Now I confess that it might be fun to think of other words to write and then try to find applicable streets that allow the lettering to take place. I don’t know that it would be such a great idea to just walk through a stranger’s back yard and hop their fence all so I could make a more accurate ‘m’ but I think it will do for now.

Until next time.

Confessions of a Street Walker – part 31


It is possible that you have seen a rather peculiar woman walking around the streets of Hamilton over the last five years. If you have, I hope you gave a wave…because I am she.

My walking project affords me an interesting glimpse at the wildflowers of our area throughout the year. I confess that I have long had an interest in wildflowers and try to educate myself using one of my Audubon Field Guide or by asking Google. I can so easily appreciate God’s creation when it is so colourful and interesting. I am certainly not an expert but ask me sometime how well I shared my wildflower expertise with a group of Grade 5 students on a class trip. I don’t recall ever being asked to chaperone a class trip after that.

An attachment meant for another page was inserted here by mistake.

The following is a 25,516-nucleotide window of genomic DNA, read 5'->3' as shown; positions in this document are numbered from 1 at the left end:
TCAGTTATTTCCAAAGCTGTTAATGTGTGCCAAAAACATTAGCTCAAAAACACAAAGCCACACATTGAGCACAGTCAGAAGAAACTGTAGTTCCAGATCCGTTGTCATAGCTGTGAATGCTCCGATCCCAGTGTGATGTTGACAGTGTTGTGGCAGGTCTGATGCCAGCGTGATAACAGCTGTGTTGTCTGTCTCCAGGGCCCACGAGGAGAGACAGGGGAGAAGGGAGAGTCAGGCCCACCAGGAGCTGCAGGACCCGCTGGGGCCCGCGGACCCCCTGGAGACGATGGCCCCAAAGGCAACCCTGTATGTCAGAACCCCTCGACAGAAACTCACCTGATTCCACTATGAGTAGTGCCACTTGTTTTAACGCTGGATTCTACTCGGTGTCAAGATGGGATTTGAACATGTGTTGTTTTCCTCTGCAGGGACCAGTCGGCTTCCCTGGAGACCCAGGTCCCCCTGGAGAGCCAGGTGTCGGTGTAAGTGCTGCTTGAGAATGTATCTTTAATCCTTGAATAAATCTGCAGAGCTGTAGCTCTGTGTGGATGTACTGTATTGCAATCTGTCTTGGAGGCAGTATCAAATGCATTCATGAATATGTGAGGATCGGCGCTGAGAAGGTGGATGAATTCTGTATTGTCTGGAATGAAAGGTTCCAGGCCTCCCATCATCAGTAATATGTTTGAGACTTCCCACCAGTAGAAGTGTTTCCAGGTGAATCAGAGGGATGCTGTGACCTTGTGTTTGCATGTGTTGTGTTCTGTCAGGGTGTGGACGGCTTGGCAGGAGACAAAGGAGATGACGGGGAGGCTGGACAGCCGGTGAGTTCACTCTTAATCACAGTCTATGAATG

My walk this past Monday included a section of meandering down a short section of a local trail.  I typically stick to paved sidewalks and roads but sometimes a trail just calls. I decided to pay some attention to the flora. The Chippewa Rail Trail used to be a railroad line but is now a wonderful way to travel a good number of miles with a limited amount of road crossings. My android camera did a decent job most of the time but there were some focusing issues and it is hard to clearly see just what you are taking a picture of, especially when it’s sunny. I confess that I was surprised that when it did get a good focus, how really quite clear it was, especially close up

20200817_111631A first-year Common Mullein. I love the velvety leaves. These plants have Latin names and more common names and then some of them also have nicknames. This one is also called ‘Cowboy Toilet Paper’ which I am pretty sure is not it’s Latin name.

20200817_111553 mothmullenA second-year Common Mullein. They do not get the tall spikes until their second year.

♦  ♦  ♦  ♦  ♦  ♦  ♦  ♦  ♦